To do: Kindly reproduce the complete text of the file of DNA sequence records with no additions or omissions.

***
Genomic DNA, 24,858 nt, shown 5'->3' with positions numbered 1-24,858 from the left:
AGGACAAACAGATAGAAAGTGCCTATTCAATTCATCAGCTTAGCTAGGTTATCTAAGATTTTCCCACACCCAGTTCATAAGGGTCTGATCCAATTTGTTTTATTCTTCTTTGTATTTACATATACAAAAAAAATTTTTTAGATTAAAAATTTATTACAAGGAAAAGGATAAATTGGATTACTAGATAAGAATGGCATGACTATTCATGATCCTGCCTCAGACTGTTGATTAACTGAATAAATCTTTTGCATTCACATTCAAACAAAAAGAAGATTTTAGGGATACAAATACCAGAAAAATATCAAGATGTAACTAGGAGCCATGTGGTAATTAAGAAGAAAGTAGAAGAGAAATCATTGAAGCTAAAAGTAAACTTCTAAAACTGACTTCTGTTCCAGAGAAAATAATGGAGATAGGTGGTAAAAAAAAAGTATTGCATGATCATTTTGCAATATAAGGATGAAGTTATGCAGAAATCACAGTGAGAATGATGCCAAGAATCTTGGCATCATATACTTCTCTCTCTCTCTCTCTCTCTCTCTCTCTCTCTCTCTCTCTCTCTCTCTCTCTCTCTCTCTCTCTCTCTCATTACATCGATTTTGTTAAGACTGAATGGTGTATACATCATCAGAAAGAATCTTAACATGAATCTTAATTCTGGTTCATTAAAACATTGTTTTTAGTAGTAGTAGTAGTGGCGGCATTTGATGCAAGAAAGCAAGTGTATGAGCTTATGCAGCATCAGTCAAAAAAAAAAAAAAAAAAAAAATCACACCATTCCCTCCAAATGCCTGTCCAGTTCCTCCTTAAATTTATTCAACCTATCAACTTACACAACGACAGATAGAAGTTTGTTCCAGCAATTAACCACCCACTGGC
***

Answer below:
Genomic DNA, 24,858 nt, shown 5'->3' with positions numbered 1-24,858 from the left:
AGGACAAACAGATAGAAAGTGCCTATTCAATTCATCAGCTTAGCTAGGTTATCTAAGATTTTCCCACACCCAGTTCATAAGGGTCTGATCCAATTTGTTTTATTCTTCTTTGTATTTACATATACAAAAAAAATTTTTTAGATTAAAAATTTATTACAAGGAAAAGGATAAATTGGATTACTAGATAAGAATGGCATGACTATTCATGATCCTGCCTCAGACTGTTGATTAACTGAATAAATCTTTTGCATTCACATTCAAACAAAAAGAAGATTTTAGGGATACAAATACCAGAAAAATATCAAGATGTAACTAGGAGCCATGTGGTAATTAAGAAGAAAGTAGAAGAGAAATCATTGAAGCTAAAAGTAAACTTCTAAAACTGACTTCTGTTCCAGAGAAAATAATGGAGATAGGTGGTAAAAAAAAAGTATTGCATGATCATTTTGCAATATAAGGATGAAGTTATGCAGAAATCACAGTGAGAATGATGCCAAGAATCTTGGCATCATATACTTCTCTCTCTCTCTCTCTCTCTCTCTCTCTCTCTCTCTCTCTCTCTCTCTCTCTCTCTCTCTCTCTCTCTCATTACATCGATTTTGTTAAGACTGAATGGTGTATACATCATCAGAAAGAATCTTAACATGAATCTTAATTCTGGTTCATTAAAACATTGTTTTTAGTAGTAGTAGTAGTGGCGGCATTTGATGCAAGAAAGCAAGTGTATGAGCTTATGCAGCATCAGTCAAAAAAAAAAAAAAAAAAAAAATCACACCATTCCCTCCAAATGCCTGTCCAGTTCCTCCTTAAATTTATTCAACCTATCAACTTACACAACGACAGATAGAAGTTTGTTCCAGCAATTAACCACCCACTGGC